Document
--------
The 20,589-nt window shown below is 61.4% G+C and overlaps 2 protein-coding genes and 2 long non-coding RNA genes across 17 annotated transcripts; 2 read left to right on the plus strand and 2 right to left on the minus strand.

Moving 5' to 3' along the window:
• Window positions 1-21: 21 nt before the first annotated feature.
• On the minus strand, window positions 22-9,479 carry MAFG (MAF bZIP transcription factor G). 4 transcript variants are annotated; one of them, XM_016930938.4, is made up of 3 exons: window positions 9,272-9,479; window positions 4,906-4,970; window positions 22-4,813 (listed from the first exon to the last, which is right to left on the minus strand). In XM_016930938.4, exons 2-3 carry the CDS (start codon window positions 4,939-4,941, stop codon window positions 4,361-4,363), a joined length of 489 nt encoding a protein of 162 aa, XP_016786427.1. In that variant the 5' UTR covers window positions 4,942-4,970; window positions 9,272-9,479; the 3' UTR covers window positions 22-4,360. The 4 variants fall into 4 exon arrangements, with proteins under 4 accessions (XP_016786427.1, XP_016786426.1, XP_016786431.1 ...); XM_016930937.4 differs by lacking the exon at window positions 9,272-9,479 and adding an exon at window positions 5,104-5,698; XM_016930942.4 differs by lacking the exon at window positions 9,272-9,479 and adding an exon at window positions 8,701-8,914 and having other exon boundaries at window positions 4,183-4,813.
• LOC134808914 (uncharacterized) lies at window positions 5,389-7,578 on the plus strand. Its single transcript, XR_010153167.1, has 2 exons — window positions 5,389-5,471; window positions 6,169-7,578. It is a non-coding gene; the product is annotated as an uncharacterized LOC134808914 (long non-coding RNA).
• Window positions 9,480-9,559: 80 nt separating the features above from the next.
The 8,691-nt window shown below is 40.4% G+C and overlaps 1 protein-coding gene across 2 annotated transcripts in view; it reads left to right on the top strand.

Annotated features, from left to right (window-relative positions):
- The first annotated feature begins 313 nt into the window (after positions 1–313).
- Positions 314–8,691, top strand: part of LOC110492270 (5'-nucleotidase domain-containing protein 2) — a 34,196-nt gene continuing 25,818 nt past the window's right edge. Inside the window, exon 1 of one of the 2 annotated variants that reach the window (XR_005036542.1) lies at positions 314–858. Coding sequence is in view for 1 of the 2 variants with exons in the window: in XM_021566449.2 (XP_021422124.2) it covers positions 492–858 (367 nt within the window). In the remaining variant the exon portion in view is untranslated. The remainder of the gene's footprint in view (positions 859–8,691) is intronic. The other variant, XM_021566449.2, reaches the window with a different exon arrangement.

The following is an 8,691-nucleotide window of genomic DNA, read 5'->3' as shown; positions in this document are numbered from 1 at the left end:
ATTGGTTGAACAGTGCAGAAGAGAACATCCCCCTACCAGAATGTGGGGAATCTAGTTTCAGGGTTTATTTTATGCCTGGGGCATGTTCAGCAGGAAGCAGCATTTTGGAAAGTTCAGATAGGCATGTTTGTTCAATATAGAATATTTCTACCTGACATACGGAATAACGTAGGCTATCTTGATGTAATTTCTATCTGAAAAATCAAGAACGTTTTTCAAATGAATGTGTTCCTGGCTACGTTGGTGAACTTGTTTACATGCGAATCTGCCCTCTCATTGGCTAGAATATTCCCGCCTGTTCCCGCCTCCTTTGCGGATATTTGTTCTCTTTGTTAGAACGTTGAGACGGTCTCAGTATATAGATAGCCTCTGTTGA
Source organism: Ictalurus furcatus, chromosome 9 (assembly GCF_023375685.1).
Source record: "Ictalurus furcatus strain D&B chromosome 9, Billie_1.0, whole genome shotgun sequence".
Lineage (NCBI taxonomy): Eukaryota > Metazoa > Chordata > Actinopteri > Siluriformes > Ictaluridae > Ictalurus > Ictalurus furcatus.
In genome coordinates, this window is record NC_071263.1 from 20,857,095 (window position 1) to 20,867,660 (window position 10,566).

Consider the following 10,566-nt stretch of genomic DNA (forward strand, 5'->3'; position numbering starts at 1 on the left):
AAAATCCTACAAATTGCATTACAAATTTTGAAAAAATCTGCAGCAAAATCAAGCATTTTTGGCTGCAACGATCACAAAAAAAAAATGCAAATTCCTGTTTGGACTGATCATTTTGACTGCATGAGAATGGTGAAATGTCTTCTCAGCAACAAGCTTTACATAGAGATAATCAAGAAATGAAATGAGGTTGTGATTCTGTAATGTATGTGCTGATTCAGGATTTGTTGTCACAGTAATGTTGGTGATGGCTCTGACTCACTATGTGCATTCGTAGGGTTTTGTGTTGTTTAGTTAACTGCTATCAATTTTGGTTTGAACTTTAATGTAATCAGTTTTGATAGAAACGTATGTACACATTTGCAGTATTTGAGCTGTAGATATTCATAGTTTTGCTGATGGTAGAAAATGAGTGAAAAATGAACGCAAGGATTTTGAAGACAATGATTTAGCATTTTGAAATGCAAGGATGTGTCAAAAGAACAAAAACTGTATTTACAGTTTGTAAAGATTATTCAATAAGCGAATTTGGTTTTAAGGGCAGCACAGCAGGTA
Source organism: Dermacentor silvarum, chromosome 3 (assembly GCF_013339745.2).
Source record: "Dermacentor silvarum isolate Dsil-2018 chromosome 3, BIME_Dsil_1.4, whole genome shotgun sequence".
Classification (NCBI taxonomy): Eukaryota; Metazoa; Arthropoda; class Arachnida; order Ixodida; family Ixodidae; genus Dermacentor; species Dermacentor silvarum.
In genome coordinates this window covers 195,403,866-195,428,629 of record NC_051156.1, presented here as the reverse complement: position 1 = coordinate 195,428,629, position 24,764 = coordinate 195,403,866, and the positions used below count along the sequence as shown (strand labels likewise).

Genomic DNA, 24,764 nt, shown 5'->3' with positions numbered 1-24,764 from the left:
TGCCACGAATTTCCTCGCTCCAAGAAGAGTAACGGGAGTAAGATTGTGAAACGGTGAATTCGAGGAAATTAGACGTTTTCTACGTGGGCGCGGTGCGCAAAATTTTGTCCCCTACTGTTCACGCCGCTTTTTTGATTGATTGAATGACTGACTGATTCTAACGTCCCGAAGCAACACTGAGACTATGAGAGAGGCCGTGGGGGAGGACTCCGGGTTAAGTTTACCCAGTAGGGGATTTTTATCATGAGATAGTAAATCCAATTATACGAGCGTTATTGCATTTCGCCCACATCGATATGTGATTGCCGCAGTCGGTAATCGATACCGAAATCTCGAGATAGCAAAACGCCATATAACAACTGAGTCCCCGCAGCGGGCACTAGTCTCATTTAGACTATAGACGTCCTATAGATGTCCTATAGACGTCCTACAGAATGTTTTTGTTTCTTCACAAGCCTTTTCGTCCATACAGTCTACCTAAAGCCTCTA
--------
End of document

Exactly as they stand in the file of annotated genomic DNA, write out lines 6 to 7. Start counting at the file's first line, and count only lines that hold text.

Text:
• Window positions 9,480-9,559: 80 nt separating the features above from the next.
The 8,691-nt window shown below is 40.4% G+C and overlaps 1 protein-coding gene across 2 annotated transcripts in view; it reads left to right on the top strand.